You don’t see many Jason Bay jerseys at the ballpark these days. In fact, I bet you could count on two hands the number of Met fans who consider Bay their favorite player. And who could blame us? Fans like guys who perform up to expectations, not 66 million-dollar disappointments (make it $80 million for Bay if a fifth-year option vests). Heck, if Jason could hear me through the TV every night, he’d hate me.
But the 32-year-old Bay, who’s mired in a season-and-a-half-long slump and hardly even resembles the perennial 30/100 hitter he once was with the Pirates and Red Sox, is a damn good role model. In the midst of an awful situation, the likes of which I’ve never seen before in baseball, Jason has handled himself with the utmost class, selflessness, and self-control.
There have been no water coolers attacked or walls punched; no bleeped-out interviews; no mental mistakes; no half-assed running to first; and no lollygagging in left field (where he’s done an excellent job). Not many ballplayers today fit that description, even when they are playing well.
Day after day, Bay has patiently fielded questions about his hitting woes — what’s wrong, how he’s trying to fix it, and how he feels about it all. His frustration and disappointment are palpable, but not once have they spilled over into the dugout or onto the field.
Last week, Terry Collins opted to sit Bay for two straight games. Bay made no complaints, even though the second game was in Pittsburgh, where he won N.L. Rookie of the Year in 2004, where the fans voted him to two All-Star Games, and where he is remembered as a superstar.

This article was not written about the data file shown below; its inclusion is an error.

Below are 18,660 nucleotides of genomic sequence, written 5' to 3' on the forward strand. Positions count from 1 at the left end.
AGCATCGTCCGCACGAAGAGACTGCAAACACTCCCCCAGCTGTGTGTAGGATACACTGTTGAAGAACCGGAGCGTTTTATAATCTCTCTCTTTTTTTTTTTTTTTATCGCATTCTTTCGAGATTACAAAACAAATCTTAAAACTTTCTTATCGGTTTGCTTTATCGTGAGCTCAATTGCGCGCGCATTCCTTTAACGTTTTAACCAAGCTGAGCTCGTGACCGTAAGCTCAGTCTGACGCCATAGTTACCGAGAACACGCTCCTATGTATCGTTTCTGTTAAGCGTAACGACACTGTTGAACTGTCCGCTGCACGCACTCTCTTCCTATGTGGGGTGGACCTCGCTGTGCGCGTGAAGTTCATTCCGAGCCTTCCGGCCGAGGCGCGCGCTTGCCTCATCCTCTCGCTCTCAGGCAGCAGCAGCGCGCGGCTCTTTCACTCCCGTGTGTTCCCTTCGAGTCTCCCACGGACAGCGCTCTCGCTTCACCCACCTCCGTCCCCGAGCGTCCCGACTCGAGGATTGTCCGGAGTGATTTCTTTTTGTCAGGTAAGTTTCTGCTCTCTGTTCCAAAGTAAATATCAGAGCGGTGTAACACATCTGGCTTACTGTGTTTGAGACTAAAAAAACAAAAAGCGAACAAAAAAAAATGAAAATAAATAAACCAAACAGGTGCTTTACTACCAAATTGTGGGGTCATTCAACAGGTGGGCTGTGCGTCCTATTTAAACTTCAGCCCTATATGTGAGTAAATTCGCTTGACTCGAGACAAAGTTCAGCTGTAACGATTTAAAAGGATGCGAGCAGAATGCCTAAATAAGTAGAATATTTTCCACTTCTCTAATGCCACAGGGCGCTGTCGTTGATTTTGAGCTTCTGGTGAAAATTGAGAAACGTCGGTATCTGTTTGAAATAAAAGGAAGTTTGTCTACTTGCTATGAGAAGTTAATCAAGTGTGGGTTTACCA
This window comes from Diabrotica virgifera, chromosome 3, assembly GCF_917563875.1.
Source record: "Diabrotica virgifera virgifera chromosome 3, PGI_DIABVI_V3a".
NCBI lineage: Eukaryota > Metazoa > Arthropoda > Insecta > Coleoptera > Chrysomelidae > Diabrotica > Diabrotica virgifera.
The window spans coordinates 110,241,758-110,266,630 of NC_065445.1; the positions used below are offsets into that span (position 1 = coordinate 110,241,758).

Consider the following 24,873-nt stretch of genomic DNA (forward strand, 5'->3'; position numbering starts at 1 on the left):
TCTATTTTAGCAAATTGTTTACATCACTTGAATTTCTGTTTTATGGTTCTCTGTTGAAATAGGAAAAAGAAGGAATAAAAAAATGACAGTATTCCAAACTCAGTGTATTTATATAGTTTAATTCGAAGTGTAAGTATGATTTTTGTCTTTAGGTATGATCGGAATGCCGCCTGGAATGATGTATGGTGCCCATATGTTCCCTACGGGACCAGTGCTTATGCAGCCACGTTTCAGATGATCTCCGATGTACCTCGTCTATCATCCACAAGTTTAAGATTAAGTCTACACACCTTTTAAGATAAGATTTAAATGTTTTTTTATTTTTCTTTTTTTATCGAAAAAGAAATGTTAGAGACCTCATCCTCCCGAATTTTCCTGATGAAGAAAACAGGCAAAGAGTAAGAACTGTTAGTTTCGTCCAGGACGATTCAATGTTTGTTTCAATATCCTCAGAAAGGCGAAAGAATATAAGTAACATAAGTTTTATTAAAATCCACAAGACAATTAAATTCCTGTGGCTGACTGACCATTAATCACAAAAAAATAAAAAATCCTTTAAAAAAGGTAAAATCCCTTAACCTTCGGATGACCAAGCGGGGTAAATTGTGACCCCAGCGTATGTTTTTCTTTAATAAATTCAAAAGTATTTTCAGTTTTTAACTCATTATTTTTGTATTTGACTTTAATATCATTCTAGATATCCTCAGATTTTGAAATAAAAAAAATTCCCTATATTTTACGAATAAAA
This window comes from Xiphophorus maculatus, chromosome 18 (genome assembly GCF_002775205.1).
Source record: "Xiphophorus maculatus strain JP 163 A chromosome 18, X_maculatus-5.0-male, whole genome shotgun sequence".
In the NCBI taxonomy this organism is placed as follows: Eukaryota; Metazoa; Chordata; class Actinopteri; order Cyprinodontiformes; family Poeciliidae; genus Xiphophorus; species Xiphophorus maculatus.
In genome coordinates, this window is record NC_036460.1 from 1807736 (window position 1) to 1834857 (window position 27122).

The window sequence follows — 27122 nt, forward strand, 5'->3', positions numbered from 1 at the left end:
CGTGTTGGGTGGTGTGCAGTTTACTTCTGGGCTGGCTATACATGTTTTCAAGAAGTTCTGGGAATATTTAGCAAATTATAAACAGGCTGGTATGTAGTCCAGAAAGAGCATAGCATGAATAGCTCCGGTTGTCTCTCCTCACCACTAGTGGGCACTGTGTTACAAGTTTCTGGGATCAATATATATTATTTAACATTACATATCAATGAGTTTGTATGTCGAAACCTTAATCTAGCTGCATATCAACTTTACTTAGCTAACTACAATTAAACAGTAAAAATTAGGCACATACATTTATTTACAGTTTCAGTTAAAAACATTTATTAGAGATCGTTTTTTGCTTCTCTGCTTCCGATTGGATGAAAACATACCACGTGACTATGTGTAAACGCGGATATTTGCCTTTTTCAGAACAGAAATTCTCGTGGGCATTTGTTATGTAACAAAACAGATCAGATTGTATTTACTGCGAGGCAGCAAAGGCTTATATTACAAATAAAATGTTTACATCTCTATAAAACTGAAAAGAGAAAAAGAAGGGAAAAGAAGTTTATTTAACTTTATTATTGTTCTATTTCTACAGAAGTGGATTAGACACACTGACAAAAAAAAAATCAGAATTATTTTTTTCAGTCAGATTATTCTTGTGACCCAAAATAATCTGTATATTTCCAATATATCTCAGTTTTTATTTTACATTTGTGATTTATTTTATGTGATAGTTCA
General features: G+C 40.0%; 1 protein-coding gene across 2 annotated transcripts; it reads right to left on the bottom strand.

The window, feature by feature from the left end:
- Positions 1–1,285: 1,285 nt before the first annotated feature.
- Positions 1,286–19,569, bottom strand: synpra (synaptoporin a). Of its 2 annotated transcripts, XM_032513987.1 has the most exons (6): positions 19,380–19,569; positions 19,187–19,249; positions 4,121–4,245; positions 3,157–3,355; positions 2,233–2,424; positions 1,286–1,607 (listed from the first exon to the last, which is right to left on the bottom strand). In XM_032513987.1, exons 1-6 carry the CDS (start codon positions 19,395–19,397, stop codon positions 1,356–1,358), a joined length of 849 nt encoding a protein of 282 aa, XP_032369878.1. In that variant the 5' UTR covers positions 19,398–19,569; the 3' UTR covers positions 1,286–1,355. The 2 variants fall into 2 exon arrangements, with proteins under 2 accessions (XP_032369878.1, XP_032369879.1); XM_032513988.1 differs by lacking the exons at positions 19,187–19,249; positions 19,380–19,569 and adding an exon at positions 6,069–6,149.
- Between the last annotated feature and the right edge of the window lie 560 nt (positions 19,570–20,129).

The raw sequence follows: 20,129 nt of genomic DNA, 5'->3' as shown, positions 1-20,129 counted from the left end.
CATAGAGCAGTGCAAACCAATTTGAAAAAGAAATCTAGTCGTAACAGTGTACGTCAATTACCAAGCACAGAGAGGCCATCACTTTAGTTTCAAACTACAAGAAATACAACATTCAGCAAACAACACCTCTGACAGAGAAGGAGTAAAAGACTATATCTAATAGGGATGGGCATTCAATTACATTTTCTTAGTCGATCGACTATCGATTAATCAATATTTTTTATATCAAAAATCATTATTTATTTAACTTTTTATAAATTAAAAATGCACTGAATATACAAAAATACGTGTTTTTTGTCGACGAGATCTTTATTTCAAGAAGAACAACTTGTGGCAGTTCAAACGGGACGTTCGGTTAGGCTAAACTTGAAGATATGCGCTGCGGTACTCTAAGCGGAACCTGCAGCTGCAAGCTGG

Bay, who has lately been on the receiving end of much advice, has even been able to step away from his own problems and act as a mentor for younger players, namely 27-year-old outfielder Jason Pridie.
“Honestly, since coming up, he’s been the guy that I’ve turned to to ask questions,” Pridie told Steve Popper of the Bergen Record. “He’s always right there, saying, ‘Good job’ or ‘Try this.’ He’s been more than I could have imagined from a guy like that.”
Amazingly, Pridie has been the better baseball player of the two this year, and he recently started several games in left field with the elder Jason watching from the bench. And yet, even as Bay fights to reclaim his career, Pridie has the right idea: We can all learn something from Jason Bay.
Yesterday, Bay had a sacrifice fly to score the Mets’ first run in a 7-0 win over the Pirates. It was a baby step on his comeback road as a hitter, and maybe, someday, as a fan favorite. If there is such a thing as karma, it’s certainly on his side.